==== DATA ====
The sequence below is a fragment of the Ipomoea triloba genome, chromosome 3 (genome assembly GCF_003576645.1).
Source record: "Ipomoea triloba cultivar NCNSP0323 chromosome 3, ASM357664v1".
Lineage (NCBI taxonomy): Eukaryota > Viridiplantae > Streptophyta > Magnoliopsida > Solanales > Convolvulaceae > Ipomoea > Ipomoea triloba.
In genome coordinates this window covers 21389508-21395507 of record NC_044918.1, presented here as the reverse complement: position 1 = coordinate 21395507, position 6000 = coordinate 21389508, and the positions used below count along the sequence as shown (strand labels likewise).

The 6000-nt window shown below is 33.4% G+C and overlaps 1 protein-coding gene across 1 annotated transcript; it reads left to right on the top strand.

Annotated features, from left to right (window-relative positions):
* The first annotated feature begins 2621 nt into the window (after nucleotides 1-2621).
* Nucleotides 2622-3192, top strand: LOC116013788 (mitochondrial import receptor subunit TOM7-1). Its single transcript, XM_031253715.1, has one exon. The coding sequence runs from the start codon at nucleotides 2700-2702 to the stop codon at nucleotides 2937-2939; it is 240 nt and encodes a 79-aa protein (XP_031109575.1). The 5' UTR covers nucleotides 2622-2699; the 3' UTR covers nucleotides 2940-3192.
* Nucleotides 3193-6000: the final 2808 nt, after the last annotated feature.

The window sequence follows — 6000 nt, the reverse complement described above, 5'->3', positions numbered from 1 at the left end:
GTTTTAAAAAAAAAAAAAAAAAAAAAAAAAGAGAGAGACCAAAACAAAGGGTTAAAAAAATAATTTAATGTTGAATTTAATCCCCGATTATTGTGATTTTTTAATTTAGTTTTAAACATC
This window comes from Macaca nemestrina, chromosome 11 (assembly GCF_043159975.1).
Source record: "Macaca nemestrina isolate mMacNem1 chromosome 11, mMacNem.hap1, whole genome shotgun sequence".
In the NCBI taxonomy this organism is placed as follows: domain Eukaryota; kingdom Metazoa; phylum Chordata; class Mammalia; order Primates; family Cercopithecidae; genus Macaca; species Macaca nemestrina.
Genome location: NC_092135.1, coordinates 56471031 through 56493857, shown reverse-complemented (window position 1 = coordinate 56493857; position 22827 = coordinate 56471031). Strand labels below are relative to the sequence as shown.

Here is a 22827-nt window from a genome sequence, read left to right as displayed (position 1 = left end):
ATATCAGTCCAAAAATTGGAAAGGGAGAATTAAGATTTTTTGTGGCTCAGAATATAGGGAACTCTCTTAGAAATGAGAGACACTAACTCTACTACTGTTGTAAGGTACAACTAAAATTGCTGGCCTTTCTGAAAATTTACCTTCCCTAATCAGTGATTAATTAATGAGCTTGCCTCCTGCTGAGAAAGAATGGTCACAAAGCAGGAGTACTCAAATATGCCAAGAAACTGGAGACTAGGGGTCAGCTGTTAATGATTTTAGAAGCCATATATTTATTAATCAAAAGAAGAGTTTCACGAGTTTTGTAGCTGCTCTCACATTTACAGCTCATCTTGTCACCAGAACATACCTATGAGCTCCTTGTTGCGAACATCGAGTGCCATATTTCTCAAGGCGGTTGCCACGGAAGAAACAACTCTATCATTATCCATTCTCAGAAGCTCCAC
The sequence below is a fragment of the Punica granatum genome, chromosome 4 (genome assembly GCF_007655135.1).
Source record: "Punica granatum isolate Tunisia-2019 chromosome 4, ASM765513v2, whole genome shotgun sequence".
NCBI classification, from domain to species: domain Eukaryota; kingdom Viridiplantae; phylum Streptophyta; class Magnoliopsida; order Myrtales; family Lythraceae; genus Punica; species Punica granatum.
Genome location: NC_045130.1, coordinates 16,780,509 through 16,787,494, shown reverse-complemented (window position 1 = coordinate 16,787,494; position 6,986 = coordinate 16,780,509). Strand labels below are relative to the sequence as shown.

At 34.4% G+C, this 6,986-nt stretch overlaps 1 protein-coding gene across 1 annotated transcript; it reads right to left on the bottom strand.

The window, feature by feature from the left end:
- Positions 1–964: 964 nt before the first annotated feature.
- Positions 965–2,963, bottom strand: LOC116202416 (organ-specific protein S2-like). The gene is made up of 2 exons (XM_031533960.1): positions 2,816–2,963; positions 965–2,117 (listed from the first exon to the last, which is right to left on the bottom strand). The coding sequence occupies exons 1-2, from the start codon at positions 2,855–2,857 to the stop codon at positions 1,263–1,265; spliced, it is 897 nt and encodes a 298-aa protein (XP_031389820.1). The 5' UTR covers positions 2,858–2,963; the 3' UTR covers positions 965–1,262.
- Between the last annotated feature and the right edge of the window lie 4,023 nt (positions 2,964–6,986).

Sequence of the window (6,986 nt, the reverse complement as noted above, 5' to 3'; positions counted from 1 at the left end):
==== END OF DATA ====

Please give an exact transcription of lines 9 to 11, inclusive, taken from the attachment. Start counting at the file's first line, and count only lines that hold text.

* Nucleotides 3193-6000: the final 2808 nt, after the last annotated feature.

The window sequence follows — 6000 nt, the reverse complement described above, 5'->3', positions numbered from 1 at the left end:
GTTTTAAAAAAAAAAAAAAAAAAAAAAAAAGAGAGAGACCAAAACAAAGGGTTAAAAAAATAATTTAATGTTGAATTTAATCCCCGATTATTGTGATTTTTTAATTTAGTTTTAAACATC